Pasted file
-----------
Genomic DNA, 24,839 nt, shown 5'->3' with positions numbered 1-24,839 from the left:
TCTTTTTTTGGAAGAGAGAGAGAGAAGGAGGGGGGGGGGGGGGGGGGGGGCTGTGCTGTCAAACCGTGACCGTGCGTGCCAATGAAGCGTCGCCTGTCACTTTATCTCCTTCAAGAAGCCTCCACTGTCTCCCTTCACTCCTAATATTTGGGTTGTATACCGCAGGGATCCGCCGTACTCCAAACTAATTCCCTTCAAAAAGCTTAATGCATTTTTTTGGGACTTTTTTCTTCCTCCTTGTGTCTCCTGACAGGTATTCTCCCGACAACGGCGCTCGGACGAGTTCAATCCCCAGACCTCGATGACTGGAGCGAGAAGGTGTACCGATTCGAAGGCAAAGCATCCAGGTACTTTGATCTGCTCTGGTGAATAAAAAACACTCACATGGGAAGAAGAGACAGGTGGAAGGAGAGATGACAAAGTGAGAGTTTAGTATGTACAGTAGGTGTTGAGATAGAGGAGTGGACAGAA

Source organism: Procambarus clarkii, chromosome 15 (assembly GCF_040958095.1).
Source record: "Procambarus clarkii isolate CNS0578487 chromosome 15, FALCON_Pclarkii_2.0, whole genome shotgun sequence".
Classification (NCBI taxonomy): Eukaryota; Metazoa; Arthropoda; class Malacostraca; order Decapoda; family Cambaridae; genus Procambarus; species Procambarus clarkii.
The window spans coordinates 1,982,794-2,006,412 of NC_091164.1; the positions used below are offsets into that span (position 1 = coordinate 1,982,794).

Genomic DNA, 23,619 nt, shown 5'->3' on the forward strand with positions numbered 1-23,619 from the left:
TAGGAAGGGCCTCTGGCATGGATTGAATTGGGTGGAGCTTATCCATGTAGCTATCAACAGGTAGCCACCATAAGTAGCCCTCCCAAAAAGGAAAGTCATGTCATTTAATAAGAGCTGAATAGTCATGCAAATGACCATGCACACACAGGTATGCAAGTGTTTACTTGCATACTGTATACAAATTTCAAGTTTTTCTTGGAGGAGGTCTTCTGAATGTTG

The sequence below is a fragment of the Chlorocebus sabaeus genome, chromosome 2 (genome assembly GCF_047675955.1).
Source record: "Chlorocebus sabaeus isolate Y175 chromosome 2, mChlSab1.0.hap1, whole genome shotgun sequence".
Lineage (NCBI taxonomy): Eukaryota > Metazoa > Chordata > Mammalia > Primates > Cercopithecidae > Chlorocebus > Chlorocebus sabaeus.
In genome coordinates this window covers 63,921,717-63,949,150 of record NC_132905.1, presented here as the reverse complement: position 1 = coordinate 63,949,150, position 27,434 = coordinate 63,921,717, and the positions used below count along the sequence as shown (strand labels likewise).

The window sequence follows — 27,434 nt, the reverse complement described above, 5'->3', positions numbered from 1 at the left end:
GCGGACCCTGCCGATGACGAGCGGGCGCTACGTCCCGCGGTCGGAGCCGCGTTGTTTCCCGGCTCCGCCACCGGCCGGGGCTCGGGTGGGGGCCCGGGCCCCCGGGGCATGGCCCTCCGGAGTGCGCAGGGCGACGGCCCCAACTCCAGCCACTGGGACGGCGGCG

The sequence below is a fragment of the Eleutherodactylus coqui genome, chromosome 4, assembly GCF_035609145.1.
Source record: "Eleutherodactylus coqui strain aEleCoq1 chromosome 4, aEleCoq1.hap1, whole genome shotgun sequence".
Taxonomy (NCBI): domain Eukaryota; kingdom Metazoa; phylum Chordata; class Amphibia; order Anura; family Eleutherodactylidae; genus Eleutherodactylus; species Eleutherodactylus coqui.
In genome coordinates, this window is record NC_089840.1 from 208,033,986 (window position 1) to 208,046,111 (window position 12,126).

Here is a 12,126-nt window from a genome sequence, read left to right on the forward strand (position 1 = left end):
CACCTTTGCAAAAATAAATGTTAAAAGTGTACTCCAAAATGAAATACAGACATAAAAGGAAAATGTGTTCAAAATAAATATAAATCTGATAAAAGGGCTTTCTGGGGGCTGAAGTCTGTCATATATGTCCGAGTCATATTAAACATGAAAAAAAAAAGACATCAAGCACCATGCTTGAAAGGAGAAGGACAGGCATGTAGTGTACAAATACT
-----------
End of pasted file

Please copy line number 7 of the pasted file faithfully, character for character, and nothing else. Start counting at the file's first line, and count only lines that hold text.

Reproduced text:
Genomic DNA, 23,619 nt, shown 5'->3' on the forward strand with positions numbered 1-23,619 from the left: